Long-awaited northern Idaho education corridor starts to take shape

The site plan for the proposed "education corridor" at North Idaho College. Image courtesy of North Idaho College.
The site plan for the proposed “education corridor” at North Idaho College. Image courtesy of North Idaho College.

The seven-year quest to build a shared facility for North Idaho College, the University of Idaho, and Lewis-Clark State College has achieved a groundbreaking date and proposed opening date with the recent hiring of an architectural team.

The Idaho Division of Public Works in April selected H2A Architects of Coeur d’Alene and Integrus Architecture of Spokane to build a two-story, 30,000-square-foot structure on the NIC campus. It’s the first embodiment of a regional concept for an education corridor bringing together five institutions at one site.

Groundbreaking for the $9.7 million North Idaho Collaborative Education facility in Coeur d’Alene is expected next spring, and occupancy is slated for fall 2018, said Mark Browning, NIC’s vice president for communications and governmental relations.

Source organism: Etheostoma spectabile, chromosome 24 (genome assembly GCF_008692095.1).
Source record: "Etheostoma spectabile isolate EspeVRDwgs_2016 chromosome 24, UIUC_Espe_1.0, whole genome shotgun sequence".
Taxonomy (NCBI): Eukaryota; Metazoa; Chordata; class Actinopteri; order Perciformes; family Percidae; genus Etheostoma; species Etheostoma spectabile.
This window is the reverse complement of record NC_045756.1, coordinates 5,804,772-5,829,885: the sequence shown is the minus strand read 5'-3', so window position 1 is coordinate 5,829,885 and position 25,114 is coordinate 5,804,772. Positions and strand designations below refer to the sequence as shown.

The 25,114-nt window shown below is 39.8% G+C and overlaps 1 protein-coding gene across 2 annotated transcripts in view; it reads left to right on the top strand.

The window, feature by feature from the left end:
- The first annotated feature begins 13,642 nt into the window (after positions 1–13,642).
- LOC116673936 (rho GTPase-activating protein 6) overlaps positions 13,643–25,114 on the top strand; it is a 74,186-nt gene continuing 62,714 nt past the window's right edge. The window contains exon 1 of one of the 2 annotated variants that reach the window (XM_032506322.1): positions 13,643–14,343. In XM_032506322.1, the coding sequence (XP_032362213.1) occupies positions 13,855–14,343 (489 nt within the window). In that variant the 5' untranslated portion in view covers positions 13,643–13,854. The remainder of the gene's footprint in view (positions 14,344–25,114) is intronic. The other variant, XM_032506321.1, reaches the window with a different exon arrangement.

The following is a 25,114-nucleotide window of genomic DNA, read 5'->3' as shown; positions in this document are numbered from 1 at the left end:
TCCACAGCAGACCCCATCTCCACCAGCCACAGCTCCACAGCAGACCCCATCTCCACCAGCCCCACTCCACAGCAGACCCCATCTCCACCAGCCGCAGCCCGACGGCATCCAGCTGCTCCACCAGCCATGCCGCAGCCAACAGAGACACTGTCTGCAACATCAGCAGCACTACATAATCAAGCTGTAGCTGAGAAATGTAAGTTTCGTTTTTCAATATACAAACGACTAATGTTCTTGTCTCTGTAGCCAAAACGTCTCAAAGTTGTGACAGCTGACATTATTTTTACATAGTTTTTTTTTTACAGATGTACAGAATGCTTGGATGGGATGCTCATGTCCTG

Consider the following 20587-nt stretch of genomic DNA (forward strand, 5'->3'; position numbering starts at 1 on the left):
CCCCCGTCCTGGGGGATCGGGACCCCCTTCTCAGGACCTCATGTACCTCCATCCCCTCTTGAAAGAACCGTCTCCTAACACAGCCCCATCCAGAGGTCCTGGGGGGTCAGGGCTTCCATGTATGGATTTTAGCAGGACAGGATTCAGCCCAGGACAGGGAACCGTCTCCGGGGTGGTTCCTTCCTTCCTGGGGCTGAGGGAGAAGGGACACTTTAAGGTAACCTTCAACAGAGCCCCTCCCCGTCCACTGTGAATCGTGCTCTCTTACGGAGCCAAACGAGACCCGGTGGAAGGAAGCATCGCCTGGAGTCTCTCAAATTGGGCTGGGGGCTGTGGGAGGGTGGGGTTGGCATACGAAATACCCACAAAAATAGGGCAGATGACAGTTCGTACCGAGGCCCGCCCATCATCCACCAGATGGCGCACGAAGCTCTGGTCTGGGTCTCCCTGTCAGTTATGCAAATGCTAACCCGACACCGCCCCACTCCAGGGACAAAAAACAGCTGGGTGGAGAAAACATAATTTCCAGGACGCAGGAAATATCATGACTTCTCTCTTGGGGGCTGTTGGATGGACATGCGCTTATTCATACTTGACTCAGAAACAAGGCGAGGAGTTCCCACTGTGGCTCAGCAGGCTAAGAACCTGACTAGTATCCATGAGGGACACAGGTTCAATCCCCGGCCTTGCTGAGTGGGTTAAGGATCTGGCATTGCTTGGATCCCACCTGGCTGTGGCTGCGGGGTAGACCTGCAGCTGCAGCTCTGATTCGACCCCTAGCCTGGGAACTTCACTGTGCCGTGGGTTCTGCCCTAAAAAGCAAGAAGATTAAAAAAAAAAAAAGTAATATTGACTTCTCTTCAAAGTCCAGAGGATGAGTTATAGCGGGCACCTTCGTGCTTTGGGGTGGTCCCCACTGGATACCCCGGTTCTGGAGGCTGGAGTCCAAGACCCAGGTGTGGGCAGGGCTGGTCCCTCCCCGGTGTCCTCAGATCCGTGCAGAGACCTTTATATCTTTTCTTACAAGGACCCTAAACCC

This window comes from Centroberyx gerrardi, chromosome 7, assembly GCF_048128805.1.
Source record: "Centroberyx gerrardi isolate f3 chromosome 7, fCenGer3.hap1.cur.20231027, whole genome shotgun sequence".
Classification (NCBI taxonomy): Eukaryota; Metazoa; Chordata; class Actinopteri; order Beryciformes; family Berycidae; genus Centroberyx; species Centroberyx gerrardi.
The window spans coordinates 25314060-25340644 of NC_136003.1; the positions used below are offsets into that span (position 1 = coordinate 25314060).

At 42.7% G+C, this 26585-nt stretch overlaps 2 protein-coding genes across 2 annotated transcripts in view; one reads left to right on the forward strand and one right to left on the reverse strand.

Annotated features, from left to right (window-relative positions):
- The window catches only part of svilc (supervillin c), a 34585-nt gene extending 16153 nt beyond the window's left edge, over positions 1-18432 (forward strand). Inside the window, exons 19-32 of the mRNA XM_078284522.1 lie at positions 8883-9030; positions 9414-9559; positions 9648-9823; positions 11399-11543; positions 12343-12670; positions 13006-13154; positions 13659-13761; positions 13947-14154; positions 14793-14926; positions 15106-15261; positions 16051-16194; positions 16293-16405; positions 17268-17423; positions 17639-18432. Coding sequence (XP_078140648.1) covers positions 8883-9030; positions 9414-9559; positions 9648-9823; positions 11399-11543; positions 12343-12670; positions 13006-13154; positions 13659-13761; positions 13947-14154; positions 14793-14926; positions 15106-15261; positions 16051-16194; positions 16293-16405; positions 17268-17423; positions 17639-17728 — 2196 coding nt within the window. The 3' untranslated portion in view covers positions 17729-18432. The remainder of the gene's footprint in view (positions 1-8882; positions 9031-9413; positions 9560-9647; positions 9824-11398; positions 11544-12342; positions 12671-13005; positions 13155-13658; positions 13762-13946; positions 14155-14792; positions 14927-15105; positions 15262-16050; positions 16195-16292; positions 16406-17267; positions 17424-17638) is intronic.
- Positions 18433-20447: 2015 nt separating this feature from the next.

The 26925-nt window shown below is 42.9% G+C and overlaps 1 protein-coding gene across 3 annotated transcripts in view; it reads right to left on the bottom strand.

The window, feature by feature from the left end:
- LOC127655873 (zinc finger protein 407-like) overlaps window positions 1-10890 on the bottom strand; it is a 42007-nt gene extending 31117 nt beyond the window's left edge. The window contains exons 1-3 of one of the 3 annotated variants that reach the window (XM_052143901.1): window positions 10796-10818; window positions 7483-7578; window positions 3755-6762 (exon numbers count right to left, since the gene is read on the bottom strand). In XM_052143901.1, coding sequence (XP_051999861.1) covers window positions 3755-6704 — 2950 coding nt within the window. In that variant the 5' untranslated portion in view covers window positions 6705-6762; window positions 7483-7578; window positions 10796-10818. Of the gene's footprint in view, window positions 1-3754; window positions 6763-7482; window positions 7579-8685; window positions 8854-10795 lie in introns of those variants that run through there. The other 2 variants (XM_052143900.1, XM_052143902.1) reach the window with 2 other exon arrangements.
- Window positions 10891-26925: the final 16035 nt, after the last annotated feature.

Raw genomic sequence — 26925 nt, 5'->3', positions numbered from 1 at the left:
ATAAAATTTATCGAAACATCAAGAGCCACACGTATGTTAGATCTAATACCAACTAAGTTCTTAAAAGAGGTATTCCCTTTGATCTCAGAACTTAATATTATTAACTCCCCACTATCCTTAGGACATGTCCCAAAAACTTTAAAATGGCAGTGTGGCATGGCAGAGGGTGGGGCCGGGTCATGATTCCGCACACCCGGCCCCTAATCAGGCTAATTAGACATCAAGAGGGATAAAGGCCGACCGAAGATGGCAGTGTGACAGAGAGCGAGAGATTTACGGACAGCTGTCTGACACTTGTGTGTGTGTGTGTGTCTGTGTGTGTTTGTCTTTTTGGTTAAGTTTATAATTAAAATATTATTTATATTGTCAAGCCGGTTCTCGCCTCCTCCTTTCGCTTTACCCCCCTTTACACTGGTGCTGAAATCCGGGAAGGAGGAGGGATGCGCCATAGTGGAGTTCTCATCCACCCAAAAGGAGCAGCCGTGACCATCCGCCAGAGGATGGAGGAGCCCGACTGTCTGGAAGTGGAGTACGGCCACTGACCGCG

The North Idaho College Foundation in 2009 bought 17 acres adjacent to the college that had been the former Stimson Lumber Co. mill to create a continuous “education corridor” between U.S. 95 and Lake Coeur d’Alene. The intention is to develop a shared campus on 12 buildable acres for satellite facilities for the University of Idaho, Lewis-Clark, Boise State University and Idaho State University and expanded space for NIC.

This consortium in 2010 envisioned a $21 million, 70,000- to 80,000-square-foot collaborative education building with a potential opening date in 2013.

“To be real honest, it was a reality check,” Browning said. “That was total pie in the sky. When we looked at it, we said, ‘We can do it at this size (30,000 square feet for $9.7 millon).'”

The North Idaho Collaborative Education facility is expected to have 16 classroom for 30 to 40 students and student services such as registration, financial aid and counseling for the three institutions. The institutions have not determined which courses will be offered in the new facility, Browning said. U of I and Lewis-Clark now have a Coeur d’Alene satellite campus in the  former Osprey Hotel building, which is owned by the city.